The latest volume in the Routledge International Studies in Higher Education series, Accountability in Higher Education takes an in-depth look at accountability initiatives around the world. Various evaluations, reporting schemes, and indicator systems have been initiated both to inform the public about higher education performance and to help transform universities and colleges and improve their functioning. This edited collection provides a comparative analysis of the promises, perils and paradoxes of accountability, and the potential effect on power structures and higher education autonomy, trust and the legitimacy of the sector. Part I describes how accountability is perceived and understood in different regions of the world, identifies some of the most common elements in established accountability initiatives, especially related to quality assurance, and provides direction for possible future development.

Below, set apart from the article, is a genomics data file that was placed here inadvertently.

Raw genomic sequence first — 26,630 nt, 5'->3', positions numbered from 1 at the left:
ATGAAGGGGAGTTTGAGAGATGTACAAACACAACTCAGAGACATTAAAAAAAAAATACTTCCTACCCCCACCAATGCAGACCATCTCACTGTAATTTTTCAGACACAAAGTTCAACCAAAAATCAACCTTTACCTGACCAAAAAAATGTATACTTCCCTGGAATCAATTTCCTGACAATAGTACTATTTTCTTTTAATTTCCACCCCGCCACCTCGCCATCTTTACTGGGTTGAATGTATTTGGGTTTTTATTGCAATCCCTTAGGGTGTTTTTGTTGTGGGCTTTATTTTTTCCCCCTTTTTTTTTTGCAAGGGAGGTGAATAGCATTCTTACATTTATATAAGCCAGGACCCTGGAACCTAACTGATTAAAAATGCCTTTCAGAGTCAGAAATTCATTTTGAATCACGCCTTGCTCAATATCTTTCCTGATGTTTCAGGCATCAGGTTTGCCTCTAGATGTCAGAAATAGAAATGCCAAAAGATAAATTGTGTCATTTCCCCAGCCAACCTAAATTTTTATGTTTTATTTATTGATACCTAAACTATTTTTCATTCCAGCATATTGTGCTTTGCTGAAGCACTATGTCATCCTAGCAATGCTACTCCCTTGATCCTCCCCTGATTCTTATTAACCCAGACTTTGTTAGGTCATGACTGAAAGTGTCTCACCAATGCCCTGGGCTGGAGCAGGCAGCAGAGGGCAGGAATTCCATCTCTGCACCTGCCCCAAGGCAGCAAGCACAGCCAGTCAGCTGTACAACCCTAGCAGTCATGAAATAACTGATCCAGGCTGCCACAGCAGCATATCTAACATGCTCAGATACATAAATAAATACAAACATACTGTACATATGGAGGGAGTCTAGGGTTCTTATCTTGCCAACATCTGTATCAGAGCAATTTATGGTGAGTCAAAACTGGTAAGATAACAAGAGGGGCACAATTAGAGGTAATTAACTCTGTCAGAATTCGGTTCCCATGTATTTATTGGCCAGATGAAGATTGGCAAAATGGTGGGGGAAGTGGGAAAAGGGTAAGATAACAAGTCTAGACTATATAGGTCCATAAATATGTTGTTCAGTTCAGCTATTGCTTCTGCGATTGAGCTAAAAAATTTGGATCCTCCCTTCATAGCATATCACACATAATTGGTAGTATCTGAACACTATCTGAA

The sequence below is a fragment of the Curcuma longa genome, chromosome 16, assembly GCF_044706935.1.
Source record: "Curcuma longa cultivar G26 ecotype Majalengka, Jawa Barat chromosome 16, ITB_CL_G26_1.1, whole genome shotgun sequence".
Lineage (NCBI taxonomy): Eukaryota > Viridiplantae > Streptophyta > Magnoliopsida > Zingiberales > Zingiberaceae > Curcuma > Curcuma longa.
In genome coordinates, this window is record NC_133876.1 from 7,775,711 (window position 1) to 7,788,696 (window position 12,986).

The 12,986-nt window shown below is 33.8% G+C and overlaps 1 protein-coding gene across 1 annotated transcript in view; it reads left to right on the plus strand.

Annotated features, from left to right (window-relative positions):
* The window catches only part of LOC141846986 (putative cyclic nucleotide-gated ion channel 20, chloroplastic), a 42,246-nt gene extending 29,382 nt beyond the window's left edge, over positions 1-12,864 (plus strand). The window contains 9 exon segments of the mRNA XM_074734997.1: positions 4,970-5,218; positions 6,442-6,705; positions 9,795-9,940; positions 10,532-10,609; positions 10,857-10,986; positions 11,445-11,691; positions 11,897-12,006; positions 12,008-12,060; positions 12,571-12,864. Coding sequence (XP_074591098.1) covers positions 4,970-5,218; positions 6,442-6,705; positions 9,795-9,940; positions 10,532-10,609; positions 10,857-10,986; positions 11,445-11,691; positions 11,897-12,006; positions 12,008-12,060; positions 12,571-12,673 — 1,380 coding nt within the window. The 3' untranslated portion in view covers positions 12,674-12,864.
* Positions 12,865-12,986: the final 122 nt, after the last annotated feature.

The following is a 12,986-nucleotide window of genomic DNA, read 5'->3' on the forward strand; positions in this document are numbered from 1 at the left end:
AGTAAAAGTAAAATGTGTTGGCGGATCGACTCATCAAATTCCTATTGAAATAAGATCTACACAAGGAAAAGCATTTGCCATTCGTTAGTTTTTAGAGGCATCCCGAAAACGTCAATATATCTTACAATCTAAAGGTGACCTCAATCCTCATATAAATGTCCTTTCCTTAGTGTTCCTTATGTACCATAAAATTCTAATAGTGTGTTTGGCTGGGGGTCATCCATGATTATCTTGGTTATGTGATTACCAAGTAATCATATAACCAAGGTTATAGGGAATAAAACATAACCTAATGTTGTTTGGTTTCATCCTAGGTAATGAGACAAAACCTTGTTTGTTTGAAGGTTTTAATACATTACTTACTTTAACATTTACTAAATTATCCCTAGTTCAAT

Part II focuses on responses to new demands for accountability at institutional, national and international levels, and provides practical guidance for handling accountability going forward, emphasizing the dynamic relationship between international development, government strategies and organizational change. This volume is a must-have resource for HE managers, administrators, policy makers, researchers, HE graduate students and those interested or involved with HE accountability practices.